New monsters. That’s what sold me along with some other concepts.
High-Flying, kick-butt anime/manga action from the minds that brought us the original Big Eyes, Small Mouth.
A solid mix of classic Tolkien-esque fantasy action combined with crazy anime fantasy action. Run a game in the style of Record of the Lodoss Wars, Naruto, Ninja Scroll, Afro Samurai, Samurai Champloo, Inu Yasha, Sailor Moon, Ranma, Pokemon and so many more.
I was a fan of this project way before it came about.
I’m a long, long time BESM fan. I’ve followed it since First Edition, no less. Third Ed was hard to get a hold of, but I finally did. I’ll write a broader BESM review in the future. I have a lot of wonderful memories and fond moments with BESM and it’s one of my favorite games to work with.
The same can be said of good old D20 BESM. Anime 5E took the raw Rules As Written and turned them into something phenomenal as only the creators of BESM could. I understand anime is as much styles as rules sets, but they added to D&D 5E in new and intriguing ways.
I love the attitude. The look of the product throughout is phenomenal. Really, I don’t know much else they could have added.
Old fans of my previous blog know I don’t use the term “alien” because it is offensive to many beings. I’m a friend to any being from another world who wishes to visit Earth. Now, if you’re wondering why I mention it in the gaming review of Anime 5E, it’s because one of the player races included is the Greys.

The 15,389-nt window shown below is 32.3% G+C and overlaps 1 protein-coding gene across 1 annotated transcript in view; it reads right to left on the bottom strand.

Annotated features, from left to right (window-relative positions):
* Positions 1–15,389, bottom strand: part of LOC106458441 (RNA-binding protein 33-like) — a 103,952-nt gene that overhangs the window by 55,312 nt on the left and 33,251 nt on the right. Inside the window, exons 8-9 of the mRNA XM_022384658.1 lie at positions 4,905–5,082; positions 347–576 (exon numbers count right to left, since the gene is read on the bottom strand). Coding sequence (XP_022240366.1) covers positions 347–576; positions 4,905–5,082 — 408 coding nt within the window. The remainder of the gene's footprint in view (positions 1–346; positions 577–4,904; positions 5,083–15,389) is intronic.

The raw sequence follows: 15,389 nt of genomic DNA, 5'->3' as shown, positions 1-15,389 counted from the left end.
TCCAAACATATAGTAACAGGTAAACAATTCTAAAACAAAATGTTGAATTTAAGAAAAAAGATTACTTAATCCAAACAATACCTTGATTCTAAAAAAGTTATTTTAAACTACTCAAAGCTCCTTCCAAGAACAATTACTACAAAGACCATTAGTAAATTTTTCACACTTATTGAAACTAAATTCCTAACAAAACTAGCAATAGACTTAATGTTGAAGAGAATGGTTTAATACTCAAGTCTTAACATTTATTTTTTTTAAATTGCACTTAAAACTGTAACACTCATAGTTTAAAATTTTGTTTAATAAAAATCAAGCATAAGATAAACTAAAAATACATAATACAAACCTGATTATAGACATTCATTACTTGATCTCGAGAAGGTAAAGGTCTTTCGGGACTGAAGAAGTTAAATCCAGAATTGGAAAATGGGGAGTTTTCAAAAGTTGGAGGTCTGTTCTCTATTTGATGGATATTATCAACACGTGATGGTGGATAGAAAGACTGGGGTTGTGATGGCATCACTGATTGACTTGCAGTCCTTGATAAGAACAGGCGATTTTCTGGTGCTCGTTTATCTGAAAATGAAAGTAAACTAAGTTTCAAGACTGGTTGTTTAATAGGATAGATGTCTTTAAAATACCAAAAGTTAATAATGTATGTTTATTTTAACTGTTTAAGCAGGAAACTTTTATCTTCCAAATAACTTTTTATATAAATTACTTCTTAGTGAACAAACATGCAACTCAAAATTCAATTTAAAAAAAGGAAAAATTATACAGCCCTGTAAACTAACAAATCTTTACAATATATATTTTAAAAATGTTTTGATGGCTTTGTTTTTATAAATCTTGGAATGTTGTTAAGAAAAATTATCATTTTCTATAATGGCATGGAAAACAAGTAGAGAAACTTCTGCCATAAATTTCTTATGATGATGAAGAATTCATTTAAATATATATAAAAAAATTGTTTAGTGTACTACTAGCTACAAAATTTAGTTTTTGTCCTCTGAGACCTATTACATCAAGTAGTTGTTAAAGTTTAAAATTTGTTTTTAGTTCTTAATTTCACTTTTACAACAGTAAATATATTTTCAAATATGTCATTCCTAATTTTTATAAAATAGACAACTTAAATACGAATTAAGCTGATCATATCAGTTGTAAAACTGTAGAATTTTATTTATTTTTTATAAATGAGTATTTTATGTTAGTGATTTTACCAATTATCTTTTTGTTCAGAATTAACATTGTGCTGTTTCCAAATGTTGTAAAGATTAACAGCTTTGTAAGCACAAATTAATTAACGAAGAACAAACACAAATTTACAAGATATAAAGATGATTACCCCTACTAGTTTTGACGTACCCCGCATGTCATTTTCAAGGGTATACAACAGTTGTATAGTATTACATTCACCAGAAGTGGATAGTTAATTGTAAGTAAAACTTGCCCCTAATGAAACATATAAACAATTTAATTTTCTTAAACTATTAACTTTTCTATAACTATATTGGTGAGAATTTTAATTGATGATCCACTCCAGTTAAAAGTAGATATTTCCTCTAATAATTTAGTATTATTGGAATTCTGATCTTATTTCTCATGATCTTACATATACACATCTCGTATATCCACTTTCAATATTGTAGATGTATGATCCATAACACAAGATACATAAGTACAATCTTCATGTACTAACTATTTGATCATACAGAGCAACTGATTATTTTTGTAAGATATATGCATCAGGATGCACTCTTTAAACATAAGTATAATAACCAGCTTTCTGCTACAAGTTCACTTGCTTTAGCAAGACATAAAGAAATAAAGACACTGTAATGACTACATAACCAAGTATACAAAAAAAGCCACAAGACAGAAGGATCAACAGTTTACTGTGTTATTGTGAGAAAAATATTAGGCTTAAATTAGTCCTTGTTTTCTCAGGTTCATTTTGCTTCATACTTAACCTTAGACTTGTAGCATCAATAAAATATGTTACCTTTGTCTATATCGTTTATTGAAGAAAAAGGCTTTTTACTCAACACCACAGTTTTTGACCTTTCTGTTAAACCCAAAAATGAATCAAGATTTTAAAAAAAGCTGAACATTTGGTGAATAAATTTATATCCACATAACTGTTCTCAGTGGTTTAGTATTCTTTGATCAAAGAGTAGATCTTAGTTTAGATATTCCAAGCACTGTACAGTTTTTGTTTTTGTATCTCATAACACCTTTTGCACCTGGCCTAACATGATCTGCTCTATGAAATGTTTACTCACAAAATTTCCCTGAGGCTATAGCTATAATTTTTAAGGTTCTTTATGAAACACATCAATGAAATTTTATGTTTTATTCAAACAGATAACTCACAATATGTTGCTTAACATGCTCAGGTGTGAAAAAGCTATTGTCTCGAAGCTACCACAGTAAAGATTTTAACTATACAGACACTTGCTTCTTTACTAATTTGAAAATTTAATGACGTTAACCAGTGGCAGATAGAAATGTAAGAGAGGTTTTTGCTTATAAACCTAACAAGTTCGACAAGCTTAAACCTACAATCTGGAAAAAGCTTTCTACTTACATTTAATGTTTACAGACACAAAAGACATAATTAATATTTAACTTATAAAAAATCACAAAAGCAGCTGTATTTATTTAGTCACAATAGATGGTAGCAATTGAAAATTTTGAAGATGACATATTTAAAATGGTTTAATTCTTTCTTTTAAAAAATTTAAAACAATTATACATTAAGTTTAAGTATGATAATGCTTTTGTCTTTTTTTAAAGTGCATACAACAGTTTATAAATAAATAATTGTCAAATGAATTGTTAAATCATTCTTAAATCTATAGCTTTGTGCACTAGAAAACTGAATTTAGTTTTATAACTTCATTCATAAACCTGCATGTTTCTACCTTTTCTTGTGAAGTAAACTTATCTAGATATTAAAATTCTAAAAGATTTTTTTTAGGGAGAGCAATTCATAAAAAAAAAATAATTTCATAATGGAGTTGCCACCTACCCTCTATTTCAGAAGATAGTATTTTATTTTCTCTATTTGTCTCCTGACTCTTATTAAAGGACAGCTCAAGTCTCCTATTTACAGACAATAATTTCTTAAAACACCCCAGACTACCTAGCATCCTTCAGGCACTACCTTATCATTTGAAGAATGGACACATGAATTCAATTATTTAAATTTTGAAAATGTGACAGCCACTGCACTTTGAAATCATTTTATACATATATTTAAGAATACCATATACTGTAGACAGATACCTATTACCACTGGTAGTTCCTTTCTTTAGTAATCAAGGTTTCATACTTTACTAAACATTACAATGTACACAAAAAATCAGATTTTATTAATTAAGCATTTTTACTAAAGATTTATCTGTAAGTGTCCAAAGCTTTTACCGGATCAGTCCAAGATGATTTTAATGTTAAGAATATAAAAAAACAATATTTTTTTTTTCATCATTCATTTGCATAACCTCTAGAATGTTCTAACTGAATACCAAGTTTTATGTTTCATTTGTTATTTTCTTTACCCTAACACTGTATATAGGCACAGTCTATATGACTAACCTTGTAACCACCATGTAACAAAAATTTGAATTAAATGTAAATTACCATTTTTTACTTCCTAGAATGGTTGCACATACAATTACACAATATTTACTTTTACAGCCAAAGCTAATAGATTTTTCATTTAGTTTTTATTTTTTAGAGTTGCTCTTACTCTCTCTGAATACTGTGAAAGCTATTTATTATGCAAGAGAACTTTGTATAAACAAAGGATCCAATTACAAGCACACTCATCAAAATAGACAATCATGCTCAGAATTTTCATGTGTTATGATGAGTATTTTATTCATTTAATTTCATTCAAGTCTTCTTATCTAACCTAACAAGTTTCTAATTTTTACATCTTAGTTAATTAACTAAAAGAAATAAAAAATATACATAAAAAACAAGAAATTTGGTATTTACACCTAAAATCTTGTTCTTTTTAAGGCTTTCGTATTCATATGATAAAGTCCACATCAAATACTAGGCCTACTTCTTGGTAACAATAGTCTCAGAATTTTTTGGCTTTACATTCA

If I make one character to play this game, it’s going to be one of these guys. I think they’re pretty cool. I mean, not Magical Cat Girl cool, maybe, but still pretty friggin sweet!
I may not put out any material for this game any time soon, being entangled in three solid projects and possibly adding a fourth. This book really takes the frustration out of 5E and makes it fast, loose, and playable again. Hiyah!
Thanks for stopping by. I appreciate you. I hope you’ll give Anime 5E a chance.
Probably not the most monumental thing to ever happen in the world. But it’s exciting for me! A short while back, Hankerin Ferinale announced that ICRPG Masters Edition was going to be available as Print On Demand from DriveThruRPG. This was awesome! Monumental!
No offense to the nice folks at Modiphius, but I really didn’t have the scratch to buy the $50 hardcover plus shipping. I’ve noticed our FLGS don’t readily carry it. (I checked stores in two states, sadly.) $50 is a lot of money for me these days.
So I ordered it online and the wait began. I perched on our mailbox day and night waiting for it to arrive. This happened with Mecha Hack as well because I love the Brandish Gilhelm (aka Hankerin) artwork. The artwork is only matched by the brilliant game design. ICRPG never disappoints.
I loved the last edition of ICRPG so much. I was overjoyed Runehammer (aka Hankerin, aka Brandish) had made this book available for almost a third of the hardcover price. Of course, I poured over the pdf like crazy, but I love a physical copy of any game, especially this one.